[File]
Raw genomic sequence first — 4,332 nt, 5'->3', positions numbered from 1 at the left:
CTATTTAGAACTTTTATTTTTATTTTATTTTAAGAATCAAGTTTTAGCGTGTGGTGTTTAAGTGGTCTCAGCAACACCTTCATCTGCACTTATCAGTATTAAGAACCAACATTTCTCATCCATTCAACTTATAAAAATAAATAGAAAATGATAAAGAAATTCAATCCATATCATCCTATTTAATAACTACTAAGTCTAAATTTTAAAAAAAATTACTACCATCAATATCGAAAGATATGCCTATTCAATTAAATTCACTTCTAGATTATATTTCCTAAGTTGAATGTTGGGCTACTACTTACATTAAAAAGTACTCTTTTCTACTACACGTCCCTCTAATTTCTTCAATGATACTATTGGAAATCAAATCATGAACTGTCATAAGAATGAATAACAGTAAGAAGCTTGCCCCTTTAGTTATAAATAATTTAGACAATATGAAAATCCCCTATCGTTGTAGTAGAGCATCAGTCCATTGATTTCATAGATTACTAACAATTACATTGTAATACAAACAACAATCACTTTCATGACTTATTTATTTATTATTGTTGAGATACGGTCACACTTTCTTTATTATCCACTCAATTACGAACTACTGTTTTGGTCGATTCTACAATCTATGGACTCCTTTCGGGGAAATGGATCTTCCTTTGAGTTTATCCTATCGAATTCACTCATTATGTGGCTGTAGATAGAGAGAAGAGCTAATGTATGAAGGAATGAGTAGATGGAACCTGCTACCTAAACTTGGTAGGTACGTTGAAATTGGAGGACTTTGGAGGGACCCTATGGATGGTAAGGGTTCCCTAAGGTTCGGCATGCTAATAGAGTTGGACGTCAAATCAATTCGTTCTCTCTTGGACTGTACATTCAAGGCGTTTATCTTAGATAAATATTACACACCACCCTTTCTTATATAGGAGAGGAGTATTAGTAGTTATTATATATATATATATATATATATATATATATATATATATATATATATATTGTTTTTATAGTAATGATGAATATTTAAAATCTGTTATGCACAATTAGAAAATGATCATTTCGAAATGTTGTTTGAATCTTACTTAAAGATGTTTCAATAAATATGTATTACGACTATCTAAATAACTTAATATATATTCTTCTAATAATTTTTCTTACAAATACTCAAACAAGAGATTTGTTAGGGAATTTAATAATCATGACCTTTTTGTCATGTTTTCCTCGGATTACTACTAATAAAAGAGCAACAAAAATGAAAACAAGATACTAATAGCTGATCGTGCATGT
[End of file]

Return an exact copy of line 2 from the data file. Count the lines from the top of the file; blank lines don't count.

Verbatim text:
CTATTTAGAACTTTTATTTTTATTTTATTTTAAGAATCAAGTTTTAGCGTGTGGTGTTTAAGTGGTCTCAGCAACACCTTCATCTGCACTTATCAGTATTAAGAACCAACATTTCTCATCCATTCAACTTATAAAAATAAATAGAAAATGATAAAGAAATTCAATCCATATCATCCTATTTAATAACTACTAAGTCTAAATTTTAAAAAAAATTACTACCATCAATATCGAAAGATATGCCTATTCAATTAAATTCACTTCTAGATTATATTTCCTAAGTTGAATGTTGGGCTACTACTTACATTAAAAAGTACTCTTTTCTACTACACGTCCCTCTAATTTCTTCAATGATACTATTGGAAATCAAATCATGAACTGTCATAAGAATGAATAACAGTAAGAAGCTTGCCCCTTTAGTTATAAATAATTTAGACAATATGAAAATCCCCTATCGTTGTAGTAGAGCATCAGTCCATTGATTTCATAGATTACTAACAATTACATTGTAATACAAACAACAATCACTTTCATGACTTATTTATTTATTATTGTTGAGATACGGTCACACTTTCTTTATTATCCACTCAATTACGAACTACTGTTTTGGTCGATTCTACAATCTATGGACTCCTTTCGGGGAAATGGATCTTCCTTTGAGTTTATCCTATCGAATTCACTCATTATGTGGCTGTAGATAGAGAGAAGAGCTAATGTATGAAGGAATGAGTAGATGGAACCTGCTACCTAAACTTGGTAGGTACGTTGAAATTGGAGGACTTTGGAGGGACCCTATGGATGGTAAGGGTTCCCTAAGGTTCGGCATGCTAATAGAGTTGGACGTCAAATCAATTCGTTCTCTCTTGGACTGTACATTCAAGGCGTTTATCTTAGATAAATATTACACACCACCCTTTCTTATATAGGAGAGGAGTATTAGTAGTTATTATATATATATATATATATATATATATATATATATATATATATATATATTGTTTTTATAGTAATGATGAATATTTAAAATCTGTTATGCACAATTAGAAAATGATCATTTCGAAATGTTGTTTGAATCTTACTTAAAGATGTTTCAATAAATATGTATTACGACTATCTAAATAACTTAATATATATTCTTCTAATAATTTTTCTTACAAATACTCAAACAAGAGATTTGTTAGGGAATTTAATAATCATGACCTTTTTGTCATGTTTTCCTCGGATTACTACTAATAAAAGAGCAACAAAAATGAAAACAAGATACTAATAGCTGATCGTGCATGT